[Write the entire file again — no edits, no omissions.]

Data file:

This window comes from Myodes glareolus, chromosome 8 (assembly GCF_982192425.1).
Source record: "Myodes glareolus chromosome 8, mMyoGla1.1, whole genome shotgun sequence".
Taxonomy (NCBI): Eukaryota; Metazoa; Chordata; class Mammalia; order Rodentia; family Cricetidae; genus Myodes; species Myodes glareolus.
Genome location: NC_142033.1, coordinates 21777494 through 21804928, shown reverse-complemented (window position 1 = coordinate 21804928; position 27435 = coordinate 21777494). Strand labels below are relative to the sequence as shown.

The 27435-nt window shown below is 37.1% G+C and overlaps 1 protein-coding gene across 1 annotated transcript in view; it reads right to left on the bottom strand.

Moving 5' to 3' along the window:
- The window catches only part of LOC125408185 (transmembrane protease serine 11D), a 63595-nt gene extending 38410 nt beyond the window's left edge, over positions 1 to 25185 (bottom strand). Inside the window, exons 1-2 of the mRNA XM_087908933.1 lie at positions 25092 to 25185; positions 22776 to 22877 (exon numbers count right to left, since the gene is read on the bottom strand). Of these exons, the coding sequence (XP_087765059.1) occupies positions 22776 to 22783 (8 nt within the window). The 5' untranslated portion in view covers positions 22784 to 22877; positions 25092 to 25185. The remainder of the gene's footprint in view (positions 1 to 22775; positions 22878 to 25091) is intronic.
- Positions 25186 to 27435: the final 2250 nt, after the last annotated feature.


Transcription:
This window comes from Myodes glareolus, chromosome 8 (assembly GCF_982192425.1).
Source record: "Myodes glareolus chromosome 8, mMyoGla1.1, whole genome shotgun sequence".
Taxonomy (NCBI): Eukaryota; Metazoa; Chordata; class Mammalia; order Rodentia; family Cricetidae; genus Myodes; species Myodes glareolus.
Genome location: NC_142033.1, coordinates 21777494 through 21804928, shown reverse-complemented (window position 1 = coordinate 21804928; position 27435 = coordinate 21777494). Strand labels below are relative to the sequence as shown.

The 27435-nt window shown below is 37.1% G+C and overlaps 1 protein-coding gene across 1 annotated transcript in view; it reads right to left on the bottom strand.

Moving 5' to 3' along the window:
- The window catches only part of LOC125408185 (transmembrane protease serine 11D), a 63595-nt gene extending 38410 nt beyond the window's left edge, over positions 1 to 25185 (bottom strand). Inside the window, exons 1-2 of the mRNA XM_087908933.1 lie at positions 25092 to 25185; positions 22776 to 22877 (exon numbers count right to left, since the gene is read on the bottom strand). Of these exons, the coding sequence (XP_087765059.1) occupies positions 22776 to 22783 (8 nt within the window). The 5' untranslated portion in view covers positions 22784 to 22877; positions 25092 to 25185. The remainder of the gene's footprint in view (positions 1 to 22775; positions 22878 to 25091) is intronic.
- Positions 25186 to 27435: the final 2250 nt, after the last annotated feature.